US researchers found that people who ate an average of 67g of nuts each day reduced their total blood cholesterol concentration by 5.1 per cent. People with high triglyce-ride levels also benefited from the diet.
Previous studies produced a mixed picture of potential benefits, prompting a more comprehensive review of the evidence.
A team from Loma Linda University in California attempted to quantify this beneficial effect using data from 25 nut consumption trials using 583 people.
Results showed that eating 67g of nuts a day lowered LDL cholesterol concentration by 7.4 per cent. The diet also cut blood triglyceride levels by 10.2 per cent in patients with high triglyceride levels.
The authors concluded that the findings 'supported the inclusion of nuts in therapeutic dietary interventions for improving blood lipid levels and lipoproteins and for lowering CHD risk'.
How significant are the findings?
Scientists already believed that eating nuts could protect against cardiovascular disease. A summary of four studies showed CHD risk fell 37 per cent among those who ate four servings of nuts per week, compared with those who did not.
But the researchers stressed their study was the first to assess this benefit across various population groups and between different types of nut.
They found the benefit to blood lipid levels occurred in a dose-related manner, although there was no difference between nut types.
The effect was particularly strong among patients with higher LDL cholesterol or lower BMI. But people with higher BMI were less likely to benefit.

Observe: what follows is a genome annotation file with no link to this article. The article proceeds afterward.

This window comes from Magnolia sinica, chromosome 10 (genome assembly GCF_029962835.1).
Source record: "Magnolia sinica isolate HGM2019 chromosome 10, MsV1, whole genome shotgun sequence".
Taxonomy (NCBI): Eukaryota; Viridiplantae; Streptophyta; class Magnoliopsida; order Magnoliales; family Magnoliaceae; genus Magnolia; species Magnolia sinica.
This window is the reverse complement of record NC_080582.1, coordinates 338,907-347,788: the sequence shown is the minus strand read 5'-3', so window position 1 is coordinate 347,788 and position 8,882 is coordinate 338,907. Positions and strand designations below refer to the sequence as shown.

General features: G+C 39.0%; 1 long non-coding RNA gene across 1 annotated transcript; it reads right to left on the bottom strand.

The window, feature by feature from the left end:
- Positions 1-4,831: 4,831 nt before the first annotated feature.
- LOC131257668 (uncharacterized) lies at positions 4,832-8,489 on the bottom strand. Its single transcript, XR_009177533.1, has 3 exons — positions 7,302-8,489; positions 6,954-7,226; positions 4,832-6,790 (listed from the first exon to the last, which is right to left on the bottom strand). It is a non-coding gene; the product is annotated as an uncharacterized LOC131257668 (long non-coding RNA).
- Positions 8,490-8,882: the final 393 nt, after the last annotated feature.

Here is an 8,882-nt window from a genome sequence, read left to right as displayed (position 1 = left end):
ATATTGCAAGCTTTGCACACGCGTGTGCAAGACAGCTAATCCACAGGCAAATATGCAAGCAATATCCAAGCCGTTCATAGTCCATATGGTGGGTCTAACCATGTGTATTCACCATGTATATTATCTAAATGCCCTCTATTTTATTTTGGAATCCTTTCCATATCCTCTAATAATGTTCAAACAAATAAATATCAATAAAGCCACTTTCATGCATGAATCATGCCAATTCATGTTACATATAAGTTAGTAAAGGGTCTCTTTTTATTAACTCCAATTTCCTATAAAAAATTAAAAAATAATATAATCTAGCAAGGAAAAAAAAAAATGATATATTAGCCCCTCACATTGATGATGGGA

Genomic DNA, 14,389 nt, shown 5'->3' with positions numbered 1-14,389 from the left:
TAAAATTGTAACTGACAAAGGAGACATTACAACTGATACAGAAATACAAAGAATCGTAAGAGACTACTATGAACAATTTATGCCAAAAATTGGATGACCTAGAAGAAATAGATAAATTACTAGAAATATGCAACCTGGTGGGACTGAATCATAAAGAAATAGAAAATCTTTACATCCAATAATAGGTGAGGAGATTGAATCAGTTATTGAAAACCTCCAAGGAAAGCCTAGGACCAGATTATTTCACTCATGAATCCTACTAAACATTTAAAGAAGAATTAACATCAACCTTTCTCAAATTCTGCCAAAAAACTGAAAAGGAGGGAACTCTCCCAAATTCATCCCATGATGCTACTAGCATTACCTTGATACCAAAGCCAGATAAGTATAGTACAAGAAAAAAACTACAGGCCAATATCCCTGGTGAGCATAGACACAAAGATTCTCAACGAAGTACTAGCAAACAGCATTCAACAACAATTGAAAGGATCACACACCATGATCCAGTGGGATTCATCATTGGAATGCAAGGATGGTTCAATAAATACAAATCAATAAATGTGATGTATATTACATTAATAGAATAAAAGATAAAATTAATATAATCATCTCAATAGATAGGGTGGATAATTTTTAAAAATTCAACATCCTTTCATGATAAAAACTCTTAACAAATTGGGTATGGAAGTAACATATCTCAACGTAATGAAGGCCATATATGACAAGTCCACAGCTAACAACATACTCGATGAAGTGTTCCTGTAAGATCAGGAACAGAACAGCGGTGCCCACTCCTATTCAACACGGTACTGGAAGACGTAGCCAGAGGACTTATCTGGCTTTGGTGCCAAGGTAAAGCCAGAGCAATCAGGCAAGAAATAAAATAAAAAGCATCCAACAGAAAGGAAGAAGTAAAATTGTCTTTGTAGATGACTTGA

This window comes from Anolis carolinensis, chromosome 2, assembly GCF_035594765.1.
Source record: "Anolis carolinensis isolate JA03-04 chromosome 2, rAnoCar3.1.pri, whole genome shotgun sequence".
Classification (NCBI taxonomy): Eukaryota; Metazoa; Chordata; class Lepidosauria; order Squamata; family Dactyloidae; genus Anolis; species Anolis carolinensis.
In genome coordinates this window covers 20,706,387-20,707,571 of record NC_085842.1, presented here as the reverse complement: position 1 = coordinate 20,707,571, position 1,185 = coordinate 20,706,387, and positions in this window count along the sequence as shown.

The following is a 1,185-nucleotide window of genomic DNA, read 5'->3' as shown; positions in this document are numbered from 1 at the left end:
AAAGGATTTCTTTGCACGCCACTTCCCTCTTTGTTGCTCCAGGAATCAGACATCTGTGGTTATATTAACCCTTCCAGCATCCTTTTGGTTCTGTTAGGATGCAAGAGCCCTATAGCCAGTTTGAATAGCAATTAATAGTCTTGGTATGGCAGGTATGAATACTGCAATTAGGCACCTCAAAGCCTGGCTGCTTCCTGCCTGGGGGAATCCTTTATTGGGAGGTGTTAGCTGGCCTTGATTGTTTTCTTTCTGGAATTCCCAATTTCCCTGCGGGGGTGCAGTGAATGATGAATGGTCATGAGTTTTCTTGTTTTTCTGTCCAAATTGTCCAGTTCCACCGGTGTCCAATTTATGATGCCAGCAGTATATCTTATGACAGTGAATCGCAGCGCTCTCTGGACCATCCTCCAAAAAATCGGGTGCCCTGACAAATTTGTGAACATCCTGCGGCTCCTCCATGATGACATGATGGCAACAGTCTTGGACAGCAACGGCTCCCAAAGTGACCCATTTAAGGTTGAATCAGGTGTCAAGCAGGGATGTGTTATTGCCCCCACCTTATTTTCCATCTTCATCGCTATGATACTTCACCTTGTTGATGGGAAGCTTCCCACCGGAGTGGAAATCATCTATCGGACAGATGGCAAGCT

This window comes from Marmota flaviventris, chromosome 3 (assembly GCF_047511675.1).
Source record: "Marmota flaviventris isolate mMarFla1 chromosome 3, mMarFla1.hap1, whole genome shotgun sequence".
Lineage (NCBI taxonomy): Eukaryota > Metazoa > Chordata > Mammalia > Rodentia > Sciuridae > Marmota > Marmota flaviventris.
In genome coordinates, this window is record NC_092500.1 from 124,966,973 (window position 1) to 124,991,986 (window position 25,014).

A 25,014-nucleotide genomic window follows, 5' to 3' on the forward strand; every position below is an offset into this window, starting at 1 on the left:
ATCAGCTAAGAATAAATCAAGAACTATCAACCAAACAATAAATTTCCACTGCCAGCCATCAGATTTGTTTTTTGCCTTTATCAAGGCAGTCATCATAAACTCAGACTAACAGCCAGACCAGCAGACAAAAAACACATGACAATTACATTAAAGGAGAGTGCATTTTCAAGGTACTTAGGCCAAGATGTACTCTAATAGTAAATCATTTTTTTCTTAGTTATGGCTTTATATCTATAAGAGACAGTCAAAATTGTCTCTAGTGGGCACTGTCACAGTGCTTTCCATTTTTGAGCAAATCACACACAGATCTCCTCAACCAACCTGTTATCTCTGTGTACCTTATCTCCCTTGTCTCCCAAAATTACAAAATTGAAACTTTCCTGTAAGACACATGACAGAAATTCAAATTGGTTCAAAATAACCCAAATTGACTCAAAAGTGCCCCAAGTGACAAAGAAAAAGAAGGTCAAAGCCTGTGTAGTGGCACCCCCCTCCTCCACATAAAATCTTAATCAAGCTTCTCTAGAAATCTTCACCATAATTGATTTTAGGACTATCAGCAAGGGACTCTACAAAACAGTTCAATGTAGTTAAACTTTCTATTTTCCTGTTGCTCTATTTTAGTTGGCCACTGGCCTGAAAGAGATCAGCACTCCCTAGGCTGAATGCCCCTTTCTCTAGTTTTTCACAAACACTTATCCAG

Scientists believe plant sterols contained in nuts might reduce cholesterol by cutting the amount absorbed by the gut.
In obese people, cholesterol absorption is impaired. This means any benefit from plant sterols is muted as a result.
Should nuts be recommended to reduce cholesterol?
British Cardiovascular Society member and GP Dr George Kassianos said it was well known that eating nuts could reduce LDL cholesterol.
However, he added that 'one must consider the increase in calories that accompanies such a dietary intervention'.
Ellen Mason, senior cardiac nurse at the British Heart Foundation, said it was time nuts were reintroduced in the average, healthy diet.
'Apart from salted peanuts at the pub, nuts in sugary cereals or the traditional Christmas selection, nuts have been lacking in our diets in the UK,' she said, adding that eating more nuts in place of saturated fats could help to improve cholesterol levels for many people.
However, the charity warned against opting for salty nuts, instead recommending unsalted versions in small amounts.